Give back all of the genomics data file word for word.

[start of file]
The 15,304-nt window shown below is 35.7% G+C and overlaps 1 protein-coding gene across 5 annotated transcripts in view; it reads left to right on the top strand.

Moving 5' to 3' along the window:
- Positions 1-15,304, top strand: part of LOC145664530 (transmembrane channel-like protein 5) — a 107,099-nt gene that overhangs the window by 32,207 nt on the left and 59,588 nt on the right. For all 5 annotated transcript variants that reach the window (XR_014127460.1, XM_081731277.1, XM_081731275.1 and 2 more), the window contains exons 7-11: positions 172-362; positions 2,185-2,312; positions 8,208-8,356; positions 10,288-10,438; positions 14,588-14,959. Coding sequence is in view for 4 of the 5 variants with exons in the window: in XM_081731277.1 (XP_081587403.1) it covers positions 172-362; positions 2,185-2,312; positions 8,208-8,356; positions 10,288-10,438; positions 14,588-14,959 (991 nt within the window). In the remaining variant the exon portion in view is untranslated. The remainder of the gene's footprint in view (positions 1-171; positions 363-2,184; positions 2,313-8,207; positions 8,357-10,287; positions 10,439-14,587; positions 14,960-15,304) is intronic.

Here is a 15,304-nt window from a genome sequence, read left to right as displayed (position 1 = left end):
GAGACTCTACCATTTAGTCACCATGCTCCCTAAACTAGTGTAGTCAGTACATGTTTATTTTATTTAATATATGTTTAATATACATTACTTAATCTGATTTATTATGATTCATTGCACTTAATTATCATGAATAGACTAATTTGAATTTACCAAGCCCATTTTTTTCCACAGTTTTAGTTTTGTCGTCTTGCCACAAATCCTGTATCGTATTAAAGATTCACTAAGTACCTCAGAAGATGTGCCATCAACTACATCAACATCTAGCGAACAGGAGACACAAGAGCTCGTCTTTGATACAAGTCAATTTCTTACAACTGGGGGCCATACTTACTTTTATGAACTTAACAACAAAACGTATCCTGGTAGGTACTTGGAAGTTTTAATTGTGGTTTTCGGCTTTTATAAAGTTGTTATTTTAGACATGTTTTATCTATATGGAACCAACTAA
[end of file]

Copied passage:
The 15,304-nt window shown below is 35.7% G+C and overlaps 1 protein-coding gene across 5 annotated transcripts in view; it reads left to right on the top strand.

Moving 5' to 3' along the window:
- Positions 1-15,304, top strand: part of LOC145664530 (transmembrane channel-like protein 5) — a 107,099-nt gene that overhangs the window by 32,207 nt on the left and 59,588 nt on the right. For all 5 annotated transcript variants that reach the window (XR_014127460.1, XM_081731277.1, XM_081731275.1 and 2 more), the window contains exons 7-11: positions 172-362; positions 2,185-2,312; positions 8,208-8,356; positions 10,288-10,438; positions 14,588-14,959. Coding sequence is in view for 4 of the 5 variants with exons in the window: in XM_081731277.1 (XP_081587403.1) it covers positions 172-362; positions 2,185-2,312; positions 8,208-8,356; positions 10,288-10,438; positions 14,588-14,959 (991 nt within the window). In the remaining variant the exon portion in view is untranslated. The remainder of the gene's footprint in view (positions 1-171; positions 363-2,184; positions 2,313-8,207; positions 8,357-10,287; positions 10,439-14,587; positions 14,960-15,304) is intronic.

Here is a 15,304-nt window from a genome sequence, read left to right as displayed (position 1 = left end):
GAGACTCTACCATTTAGTCACCATGCTCCCTAAACTAGTGTAGTCAGTACATGTTTATTTTATTTAATATATGTTTAATATACATTACTTAATCTGATTTATTATGATTCATTGCACTTAATTATCATGAATAGACTAATTTGAATTTACCAAGCCCATTTTTTTCCACAGTTTTAGTTTTGTCGTCTTGCCACAAATCCTGTATCGTATTAAAGATTCACTAAGTACCTCAGAAGATGTGCCATCAACTACATCAACATCTAGCGAACAGGAGACACAAGAGCTCGTCTTTGATACAAGTCAATTTCTTACAACTGGGGGCCATACTTACTTTTATGAACTTAACAACAAAACGTATCCTGGTAGGTACTTGGAAGTTTTAATTGTGGTTTTCGGCTTTTATAAAGTTGTTATTTTAGACATGTTTTATCTATATGGAACCAACTAA